On the first day, Julia and I bumped into a bunch of Peruvian ladies and children dressed in their traditional Peruvian clothing who were carrying Baby Alpaca’s. They asked if we wanted a photo and so we asked “Cuanto Cuesta?” (How much?) They told us it’s a voluntary tip. Happy to to tip, Julia and I took turns with our cameras to snap each other with the most adorable little Baby Alpaca. When it was my turn, I was so besotted with the beautiful little creature, I didn’t notice that another woman and a little girl all jumped in my photograph. To be honest, I hadn’t really wanted anyone to be in the photo apart from the Alpaca, it was just so cute! After a few clicks of my SLR, Julia handed me back my camera and I went to dig in my purse for a tip. As I did both women turned to me and demanded 10S each, as did the little girl. Then two children who hadn’t even been in the picture came running up, they also wanted 10S off me. Wtf? This was daylight robbery! It had practically gone from ‘tip Senora, tip’ to ‘give me all your money punk!’. They’re demanding 50S off me? And 50S off Julia? That’s £12 each! I know it may not seem like a lot, but I wouldn’t even pay that for a quick photo in England, not to mention £12 is nearly half of my daily budget. I refused, instead giving 10S to the lady whose Alpaca I cuddled, and 10S to the little girl, because, you know, you can’t exactly not give a kid money, even though she was the stroppiest kid I’ve ever met and looked at the 10S note in her hand like I’d just taken a big fat poo in it.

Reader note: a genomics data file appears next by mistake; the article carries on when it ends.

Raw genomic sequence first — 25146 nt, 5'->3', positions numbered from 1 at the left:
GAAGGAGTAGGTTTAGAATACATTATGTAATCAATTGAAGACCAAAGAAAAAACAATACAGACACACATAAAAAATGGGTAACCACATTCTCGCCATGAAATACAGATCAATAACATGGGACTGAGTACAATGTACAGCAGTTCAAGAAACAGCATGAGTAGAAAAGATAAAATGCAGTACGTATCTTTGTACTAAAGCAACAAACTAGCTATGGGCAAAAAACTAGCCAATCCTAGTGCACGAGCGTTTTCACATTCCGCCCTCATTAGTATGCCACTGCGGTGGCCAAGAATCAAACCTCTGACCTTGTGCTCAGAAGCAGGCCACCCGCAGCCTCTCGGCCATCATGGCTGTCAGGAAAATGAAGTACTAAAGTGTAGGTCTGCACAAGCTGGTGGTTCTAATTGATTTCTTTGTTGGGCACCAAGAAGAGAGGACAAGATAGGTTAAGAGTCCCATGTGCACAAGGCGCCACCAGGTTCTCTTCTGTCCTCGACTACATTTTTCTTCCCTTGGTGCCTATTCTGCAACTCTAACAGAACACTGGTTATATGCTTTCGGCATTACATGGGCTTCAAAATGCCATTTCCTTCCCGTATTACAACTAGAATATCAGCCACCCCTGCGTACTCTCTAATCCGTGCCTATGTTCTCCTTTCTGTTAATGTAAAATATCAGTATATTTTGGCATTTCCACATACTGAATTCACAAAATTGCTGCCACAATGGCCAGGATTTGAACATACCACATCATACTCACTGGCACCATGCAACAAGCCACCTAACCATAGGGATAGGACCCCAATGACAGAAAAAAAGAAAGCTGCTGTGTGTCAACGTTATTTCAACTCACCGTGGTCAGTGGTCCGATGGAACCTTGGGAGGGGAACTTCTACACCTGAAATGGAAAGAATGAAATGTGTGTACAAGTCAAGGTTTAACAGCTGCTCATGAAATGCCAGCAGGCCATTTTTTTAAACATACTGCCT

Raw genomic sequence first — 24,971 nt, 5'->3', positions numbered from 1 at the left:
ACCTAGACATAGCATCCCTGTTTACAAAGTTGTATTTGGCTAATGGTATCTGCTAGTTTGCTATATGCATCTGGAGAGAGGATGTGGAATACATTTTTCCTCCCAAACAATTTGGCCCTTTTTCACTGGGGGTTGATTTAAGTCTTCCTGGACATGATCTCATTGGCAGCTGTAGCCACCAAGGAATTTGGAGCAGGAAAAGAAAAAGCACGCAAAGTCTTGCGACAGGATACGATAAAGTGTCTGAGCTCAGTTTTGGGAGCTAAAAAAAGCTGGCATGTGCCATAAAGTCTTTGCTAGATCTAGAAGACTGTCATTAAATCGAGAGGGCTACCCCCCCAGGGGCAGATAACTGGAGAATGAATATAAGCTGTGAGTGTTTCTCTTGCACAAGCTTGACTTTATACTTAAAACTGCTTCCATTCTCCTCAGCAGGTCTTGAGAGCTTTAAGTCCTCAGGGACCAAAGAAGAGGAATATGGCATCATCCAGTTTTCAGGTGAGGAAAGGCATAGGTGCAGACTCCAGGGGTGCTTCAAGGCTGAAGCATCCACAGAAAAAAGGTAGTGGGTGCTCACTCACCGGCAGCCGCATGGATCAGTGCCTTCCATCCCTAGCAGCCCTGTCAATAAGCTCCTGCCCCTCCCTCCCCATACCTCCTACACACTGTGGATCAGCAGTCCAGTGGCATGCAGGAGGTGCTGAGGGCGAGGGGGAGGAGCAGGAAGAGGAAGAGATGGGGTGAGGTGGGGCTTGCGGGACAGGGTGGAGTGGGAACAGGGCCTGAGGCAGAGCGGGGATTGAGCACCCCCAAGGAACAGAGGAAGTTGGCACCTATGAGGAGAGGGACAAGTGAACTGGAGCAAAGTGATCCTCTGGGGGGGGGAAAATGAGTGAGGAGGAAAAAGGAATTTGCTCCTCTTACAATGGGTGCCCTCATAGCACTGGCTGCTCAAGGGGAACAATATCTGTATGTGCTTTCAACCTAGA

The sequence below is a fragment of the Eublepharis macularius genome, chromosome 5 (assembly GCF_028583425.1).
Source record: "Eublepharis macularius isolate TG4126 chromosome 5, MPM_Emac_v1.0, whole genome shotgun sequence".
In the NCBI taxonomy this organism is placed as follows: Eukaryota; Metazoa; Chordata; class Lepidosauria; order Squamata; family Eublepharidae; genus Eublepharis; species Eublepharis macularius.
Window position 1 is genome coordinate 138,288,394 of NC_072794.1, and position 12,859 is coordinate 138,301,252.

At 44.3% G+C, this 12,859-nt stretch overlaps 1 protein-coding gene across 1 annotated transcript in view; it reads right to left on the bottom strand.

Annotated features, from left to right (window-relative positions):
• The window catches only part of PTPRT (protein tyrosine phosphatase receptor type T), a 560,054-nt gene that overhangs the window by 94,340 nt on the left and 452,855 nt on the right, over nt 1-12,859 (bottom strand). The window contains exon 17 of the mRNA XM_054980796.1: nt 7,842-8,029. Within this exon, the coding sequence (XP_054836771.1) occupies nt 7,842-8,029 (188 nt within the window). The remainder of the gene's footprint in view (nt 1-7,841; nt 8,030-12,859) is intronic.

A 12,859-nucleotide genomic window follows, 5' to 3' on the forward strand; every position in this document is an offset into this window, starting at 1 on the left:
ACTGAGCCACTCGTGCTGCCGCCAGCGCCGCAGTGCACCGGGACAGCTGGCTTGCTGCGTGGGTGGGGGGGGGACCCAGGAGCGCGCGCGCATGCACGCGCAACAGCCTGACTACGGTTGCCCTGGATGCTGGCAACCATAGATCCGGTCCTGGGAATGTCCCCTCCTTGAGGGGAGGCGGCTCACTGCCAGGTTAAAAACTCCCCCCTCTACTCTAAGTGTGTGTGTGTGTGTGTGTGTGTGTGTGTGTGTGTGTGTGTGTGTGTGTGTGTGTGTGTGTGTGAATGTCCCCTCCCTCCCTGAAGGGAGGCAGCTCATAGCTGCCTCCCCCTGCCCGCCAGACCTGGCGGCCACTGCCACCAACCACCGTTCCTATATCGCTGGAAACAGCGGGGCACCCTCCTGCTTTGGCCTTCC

Julia and I quickly learnt that this particular family are actually giving the rest of the Alpaca families a bad name, as the following day we got more photos with fully grown alpacas and three Peruvian ladies who were very friendly and were happy for any tip to be popped into their bucket. We also found the secret Alpaca garden where Alpacas & Llamas roam freely, and the women who look after them give you plants to feed them and allow you to stay in the garden for as long as you want, again, for whatever tip you feel is fair. As we spent about half an hour here and got some fantastic videos, photos and GoPro footage, myself, Julia and the boys (now aptly named the Alpaca crew) were happy to pay much more as the owners were so lovely to us. Seriously, good customer service goes along way …. God, I’m so British aren’t I?
That night, the four of us went out to dinner. I had successfully talked the two Lads into eating Guinea Pig with me – Julia could not be convinced.
Now, before you go judging, I mentioned previously I wanted to eat strange things in strange places and that this trip was all about doing new and exciting things … even if those things involve eating something that was once living in my Garden as a family pet *gulp*